The futon are now showing distinct signs of wear but are still holding up. They were recently reinforced so there should be some more mileage left in them. I have not been to Osaka for a while and I have not had the chance to take them to Mr Kawato for their regular atama replacement, so the palms have been patched in numerous places. This in itself is not a problem but now the tsutsu (wrist joint) , is starting to fall apart. Nevertheless I am still reluctant to end my 20 year relationship with them.
I have tried all sorts of kote over the years, including the Hasegawa type with changeable hand coverings. All kudos to Hasegawa for developing something new, but they remind me of gardening gloves.
Why do I love my old kote? Let me count the ways. The futon are of original Japanese hand stitched 1bu construction made from traditional compressed cotton and antique wool felt. They still do a great job in protecting me from over-enthusiastic beginner’s hits. They keep the correct tube shape while allowing me to get them on and off quickly. The hands (and their predecessors) are big and comfy and I feel completely relaxed in them. The downside is that they now look distinctly scruffy.
I have other newer and smarter kote but none that I enjoy wearing as much. My love for these relics may well be reason for their impending demise. I regularly think about spreading the wear, but it is these old favourites that invariably get packed for keiko.
I plan to get some more good kote this year, and have seen lots of desirable products in the bogu booths at taikai and on the internet. Nevertheless I still think that the old models will find their way back to Mr Kawato for some new hands and some TLC.
Posted in bogu | Tagged Bogu repairs, Bogu. Kendo armour, Hasegawa kote, Kawato Budogu, Kote, Tezashi | 5 Comments »
With Ishida sensei in Kyoto
To quote Marshal McLuhan “The real news is bad news”. Whilst we had a wonderful 15th European Kendo Championship with some excellent kendo and a great deal of good fellowship, one of the most discussed aspects of the event, certainly amongst people who did not attend, was a single example of rough play. I can understand why people are concerned about this type of behaviour as it has a detrimental effect on kendo, but maybe the time has come to think about the more positive aspects of kendo.
For those of us who follow the kendo groups on Facebook it would be difficult to miss that the All Japan 8th Dan Championships were held recently. Thanks to the AJKF there are many clips of shiai from this taikai on YouTube. For many years I have felt that this competition gives us some of the best examples of kendo that we could wish to follow. Whether it is a “chicken or egg” phenomenon, I do not know the answer. Either the sensei who achieve 8th Dan did so because they display a perfect understanding of “riai”, or as 8th dans they are conscious of their positions as kendo role models and perform accordingly in the shiai-jo. Either way I think that this is the sort of kendo that we should aspire to.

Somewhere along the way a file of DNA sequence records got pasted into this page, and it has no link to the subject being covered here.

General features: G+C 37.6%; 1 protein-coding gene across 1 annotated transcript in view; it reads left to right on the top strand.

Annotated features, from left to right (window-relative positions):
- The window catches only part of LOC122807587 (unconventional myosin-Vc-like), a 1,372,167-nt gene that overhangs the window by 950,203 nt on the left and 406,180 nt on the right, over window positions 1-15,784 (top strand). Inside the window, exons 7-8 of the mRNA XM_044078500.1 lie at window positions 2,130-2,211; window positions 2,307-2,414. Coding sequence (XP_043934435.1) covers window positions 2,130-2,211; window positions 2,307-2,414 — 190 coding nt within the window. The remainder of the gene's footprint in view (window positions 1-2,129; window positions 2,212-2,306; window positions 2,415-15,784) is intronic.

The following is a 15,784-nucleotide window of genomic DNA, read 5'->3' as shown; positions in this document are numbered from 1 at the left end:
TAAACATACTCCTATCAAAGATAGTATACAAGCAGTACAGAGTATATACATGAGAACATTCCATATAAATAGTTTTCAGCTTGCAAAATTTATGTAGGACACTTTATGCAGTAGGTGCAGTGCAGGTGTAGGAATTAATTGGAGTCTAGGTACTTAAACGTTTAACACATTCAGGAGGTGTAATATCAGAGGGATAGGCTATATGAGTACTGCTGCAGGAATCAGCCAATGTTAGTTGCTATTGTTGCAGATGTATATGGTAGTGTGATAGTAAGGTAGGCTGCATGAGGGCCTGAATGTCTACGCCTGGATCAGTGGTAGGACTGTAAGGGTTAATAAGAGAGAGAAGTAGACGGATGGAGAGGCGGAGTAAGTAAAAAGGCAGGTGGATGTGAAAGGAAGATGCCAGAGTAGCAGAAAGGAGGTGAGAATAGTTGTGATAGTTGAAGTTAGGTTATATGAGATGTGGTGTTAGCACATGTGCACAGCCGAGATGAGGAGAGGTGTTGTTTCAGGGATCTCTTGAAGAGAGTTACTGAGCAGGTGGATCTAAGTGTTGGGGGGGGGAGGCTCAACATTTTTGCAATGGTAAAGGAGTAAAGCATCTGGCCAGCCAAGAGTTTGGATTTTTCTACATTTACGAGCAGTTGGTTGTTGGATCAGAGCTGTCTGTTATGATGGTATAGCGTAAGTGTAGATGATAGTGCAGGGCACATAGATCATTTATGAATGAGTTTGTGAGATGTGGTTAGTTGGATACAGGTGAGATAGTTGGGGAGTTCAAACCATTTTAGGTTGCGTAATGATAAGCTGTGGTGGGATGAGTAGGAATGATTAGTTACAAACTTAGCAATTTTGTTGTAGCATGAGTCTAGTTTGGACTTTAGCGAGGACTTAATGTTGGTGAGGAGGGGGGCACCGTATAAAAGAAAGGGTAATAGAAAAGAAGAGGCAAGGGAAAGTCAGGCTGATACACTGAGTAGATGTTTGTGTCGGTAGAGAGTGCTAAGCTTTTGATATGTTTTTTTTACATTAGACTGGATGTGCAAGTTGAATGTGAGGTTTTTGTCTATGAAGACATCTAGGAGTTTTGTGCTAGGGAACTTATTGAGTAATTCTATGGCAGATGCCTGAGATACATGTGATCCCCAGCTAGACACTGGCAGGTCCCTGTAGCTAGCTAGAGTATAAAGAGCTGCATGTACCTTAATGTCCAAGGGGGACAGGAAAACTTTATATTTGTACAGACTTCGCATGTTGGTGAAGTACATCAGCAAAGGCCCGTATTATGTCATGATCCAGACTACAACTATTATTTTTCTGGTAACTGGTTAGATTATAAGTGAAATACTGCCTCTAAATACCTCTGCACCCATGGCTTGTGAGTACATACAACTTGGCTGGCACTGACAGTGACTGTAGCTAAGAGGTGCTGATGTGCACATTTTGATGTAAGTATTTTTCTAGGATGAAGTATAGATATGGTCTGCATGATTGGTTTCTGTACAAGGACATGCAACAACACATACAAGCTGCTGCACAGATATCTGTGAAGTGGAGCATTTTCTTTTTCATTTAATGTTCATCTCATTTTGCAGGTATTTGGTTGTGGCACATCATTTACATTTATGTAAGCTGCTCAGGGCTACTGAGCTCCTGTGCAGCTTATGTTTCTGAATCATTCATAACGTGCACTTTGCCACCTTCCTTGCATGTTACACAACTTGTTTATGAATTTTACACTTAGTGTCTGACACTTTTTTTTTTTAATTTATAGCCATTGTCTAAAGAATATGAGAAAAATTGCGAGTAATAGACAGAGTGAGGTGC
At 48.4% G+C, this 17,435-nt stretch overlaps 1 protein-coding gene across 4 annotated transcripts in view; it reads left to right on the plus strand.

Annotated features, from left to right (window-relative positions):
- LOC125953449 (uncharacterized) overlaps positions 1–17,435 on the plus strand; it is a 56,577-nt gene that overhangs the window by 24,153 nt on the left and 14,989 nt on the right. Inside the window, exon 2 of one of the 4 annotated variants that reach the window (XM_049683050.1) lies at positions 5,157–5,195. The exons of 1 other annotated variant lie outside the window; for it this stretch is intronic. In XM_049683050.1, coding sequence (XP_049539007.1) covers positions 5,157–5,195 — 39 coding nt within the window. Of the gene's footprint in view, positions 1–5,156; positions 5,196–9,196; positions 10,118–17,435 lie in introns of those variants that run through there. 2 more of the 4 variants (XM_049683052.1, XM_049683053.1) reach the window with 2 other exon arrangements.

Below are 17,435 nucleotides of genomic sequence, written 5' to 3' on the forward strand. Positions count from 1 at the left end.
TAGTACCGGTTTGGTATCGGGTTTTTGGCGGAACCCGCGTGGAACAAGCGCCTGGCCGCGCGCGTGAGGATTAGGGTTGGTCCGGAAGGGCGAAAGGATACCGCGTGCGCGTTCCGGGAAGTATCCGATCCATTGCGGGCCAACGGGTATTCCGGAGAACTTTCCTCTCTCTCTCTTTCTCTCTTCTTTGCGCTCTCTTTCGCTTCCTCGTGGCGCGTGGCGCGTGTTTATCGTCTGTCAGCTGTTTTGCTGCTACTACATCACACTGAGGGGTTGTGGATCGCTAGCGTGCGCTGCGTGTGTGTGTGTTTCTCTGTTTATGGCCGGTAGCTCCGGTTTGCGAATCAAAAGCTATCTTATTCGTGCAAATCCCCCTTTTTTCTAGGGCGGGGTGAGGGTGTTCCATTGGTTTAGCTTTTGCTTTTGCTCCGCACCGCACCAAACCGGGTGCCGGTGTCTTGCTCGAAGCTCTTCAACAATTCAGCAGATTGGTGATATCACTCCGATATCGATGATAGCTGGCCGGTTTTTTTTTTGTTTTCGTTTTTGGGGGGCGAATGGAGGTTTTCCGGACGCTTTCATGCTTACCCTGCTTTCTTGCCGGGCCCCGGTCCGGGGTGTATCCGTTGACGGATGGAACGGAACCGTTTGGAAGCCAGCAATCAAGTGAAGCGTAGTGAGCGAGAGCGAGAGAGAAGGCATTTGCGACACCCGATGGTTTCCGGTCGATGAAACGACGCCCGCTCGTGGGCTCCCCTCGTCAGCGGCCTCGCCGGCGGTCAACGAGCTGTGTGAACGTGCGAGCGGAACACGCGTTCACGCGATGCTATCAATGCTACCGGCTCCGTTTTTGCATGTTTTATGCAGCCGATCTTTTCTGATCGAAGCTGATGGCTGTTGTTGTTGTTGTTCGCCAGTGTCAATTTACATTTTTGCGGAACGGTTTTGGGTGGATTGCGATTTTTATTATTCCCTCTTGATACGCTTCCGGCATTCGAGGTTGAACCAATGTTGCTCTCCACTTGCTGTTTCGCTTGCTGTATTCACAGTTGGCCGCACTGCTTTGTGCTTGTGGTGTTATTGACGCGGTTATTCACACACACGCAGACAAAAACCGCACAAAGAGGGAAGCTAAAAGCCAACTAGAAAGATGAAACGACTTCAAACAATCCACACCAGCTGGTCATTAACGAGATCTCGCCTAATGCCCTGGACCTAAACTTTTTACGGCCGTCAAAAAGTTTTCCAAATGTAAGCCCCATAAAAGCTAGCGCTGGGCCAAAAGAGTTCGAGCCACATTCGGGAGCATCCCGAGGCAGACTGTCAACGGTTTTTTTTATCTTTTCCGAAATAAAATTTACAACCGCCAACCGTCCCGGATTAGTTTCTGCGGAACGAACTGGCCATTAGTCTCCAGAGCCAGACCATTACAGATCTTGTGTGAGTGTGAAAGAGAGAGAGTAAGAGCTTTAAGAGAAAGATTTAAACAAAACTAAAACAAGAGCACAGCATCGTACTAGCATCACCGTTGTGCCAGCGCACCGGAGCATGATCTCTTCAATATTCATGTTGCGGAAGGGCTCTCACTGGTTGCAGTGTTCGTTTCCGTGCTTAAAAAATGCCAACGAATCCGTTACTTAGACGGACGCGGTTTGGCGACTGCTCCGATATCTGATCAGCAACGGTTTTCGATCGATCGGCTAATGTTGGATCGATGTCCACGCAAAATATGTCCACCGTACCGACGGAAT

Tani sensei on left sitting
There are lots of great examples from this year’s taikai but the final between last year’s winner, Tani sensei and Ishida sensei says it all. Not only do both fighters display fantastic awareness and kihaku throughout the shiai, but they are ready to attack instantly at any opportunity. Their distances throughout the match are text-book and on the few occasions when they get close, they separate by mutual consent without losing mind contact and concentration. There is no wasted effort, only real opportunities are taken and when they are, the action is clear and decisive. Ishida sensei’s single winning point is a great example – he explodes forward to nearly take men and as Tani sensei tries to recover is kamae he comes forward to do it again this time with a clear target and unanimous ippon from the referees. If you haven’t done so already take a look.
Both of these sensei are in their fifties and there were some equally impressive shiai from competitors well into their sixties, so this taikai holds particular interest for oldies like me. I think however that kendo of this kind should be what we all should aim for in our long term development.
Posted in Uncategorized | Tagged 8th dan, All Japan 8th dan Championships, Example of good kendo, Ishida sensei, Kendo role models, Tani sensei | 1 Comment »
There was some discussion on this blog last week and considerably more debate on the Facebook kendo groups about an incident that took place at the European Championships in Berlin, where a competitor allegedly threw his opponent in an illegal and premeditated manner.
Although I was a referee at the event, I was unable to offer an informed comment, as I had been concentrating on my own court at the time. Like many of the people who wanted to discuss this issue, I only briefly saw it on the YouTube clip through Facebook.
Opinion was divided. A few people expressed the view that kendo was a part of budo and that we should be prepared to man-up and take a few knocks for the benefit of our spiritual development. The majority felt that it was reprehensible to put another person’s health and safety in jeopardy to win a shiai.
I was about to write that “kendo has a violent history”, but on reflection this is incorrect and certainly so following kendo’s post-war reintroduction. Kenjutsu has a very violent history where the aim was to take life with a sword. Gekken or “exhibition fencing” which was introduced in the Meiji period after the sword ban incorporated a range of taijutsu techniques. But as the ZNKR has it, “The concept of Kendo is to discipline the human character through the application of the principles of the Katana (sword).” In line with, this trips, throws, arm-locks and strangles are illegal in modern kendo.